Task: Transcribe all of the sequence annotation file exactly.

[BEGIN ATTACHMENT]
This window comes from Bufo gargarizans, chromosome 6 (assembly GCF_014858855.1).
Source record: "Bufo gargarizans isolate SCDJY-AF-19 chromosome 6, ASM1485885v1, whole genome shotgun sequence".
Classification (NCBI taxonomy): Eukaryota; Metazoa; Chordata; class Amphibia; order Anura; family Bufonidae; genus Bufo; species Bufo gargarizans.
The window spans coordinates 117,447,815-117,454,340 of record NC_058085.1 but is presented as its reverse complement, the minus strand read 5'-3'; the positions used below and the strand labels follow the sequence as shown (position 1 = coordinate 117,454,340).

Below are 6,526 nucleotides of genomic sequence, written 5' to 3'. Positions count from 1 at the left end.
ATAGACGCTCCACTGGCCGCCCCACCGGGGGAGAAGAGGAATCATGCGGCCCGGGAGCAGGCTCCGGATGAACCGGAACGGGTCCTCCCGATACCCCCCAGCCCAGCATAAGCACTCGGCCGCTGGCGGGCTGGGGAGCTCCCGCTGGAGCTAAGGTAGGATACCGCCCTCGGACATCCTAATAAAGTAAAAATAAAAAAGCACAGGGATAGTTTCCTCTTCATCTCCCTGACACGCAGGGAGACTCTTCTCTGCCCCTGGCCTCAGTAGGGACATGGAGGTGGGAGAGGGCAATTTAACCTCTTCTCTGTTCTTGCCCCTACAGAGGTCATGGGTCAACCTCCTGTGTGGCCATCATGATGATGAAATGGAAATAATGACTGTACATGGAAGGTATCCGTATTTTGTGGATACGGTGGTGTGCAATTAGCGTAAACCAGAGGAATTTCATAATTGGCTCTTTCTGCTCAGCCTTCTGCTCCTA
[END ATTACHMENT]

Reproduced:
This window comes from Bufo gargarizans, chromosome 6 (assembly GCF_014858855.1).
Source record: "Bufo gargarizans isolate SCDJY-AF-19 chromosome 6, ASM1485885v1, whole genome shotgun sequence".
Classification (NCBI taxonomy): Eukaryota; Metazoa; Chordata; class Amphibia; order Anura; family Bufonidae; genus Bufo; species Bufo gargarizans.
The window spans coordinates 117,447,815-117,454,340 of record NC_058085.1 but is presented as its reverse complement, the minus strand read 5'-3'; the positions used below and the strand labels follow the sequence as shown (position 1 = coordinate 117,454,340).

Below are 6,526 nucleotides of genomic sequence, written 5' to 3'. Positions count from 1 at the left end.
ATAGACGCTCCACTGGCCGCCCCACCGGGGGAGAAGAGGAATCATGCGGCCCGGGAGCAGGCTCCGGATGAACCGGAACGGGTCCTCCCGATACCCCCCAGCCCAGCATAAGCACTCGGCCGCTGGCGGGCTGGGGAGCTCCCGCTGGAGCTAAGGTAGGATACCGCCCTCGGACATCCTAATAAAGTAAAAATAAAAAAGCACAGGGATAGTTTCCTCTTCATCTCCCTGACACGCAGGGAGACTCTTCTCTGCCCCTGGCCTCAGTAGGGACATGGAGGTGGGAGAGGGCAATTTAACCTCTTCTCTGTTCTTGCCCCTACAGAGGTCATGGGTCAACCTCCTGTGTGGCCATCATGATGATGAAATGGAAATAATGACTGTACATGGAAGGTATCCGTATTTTGTGGATACGGTGGTGTGCAATTAGCGTAAACCAGAGGAATTTCATAATTGGCTCTTTCTGCTCAGCCTTCTGCTCCTA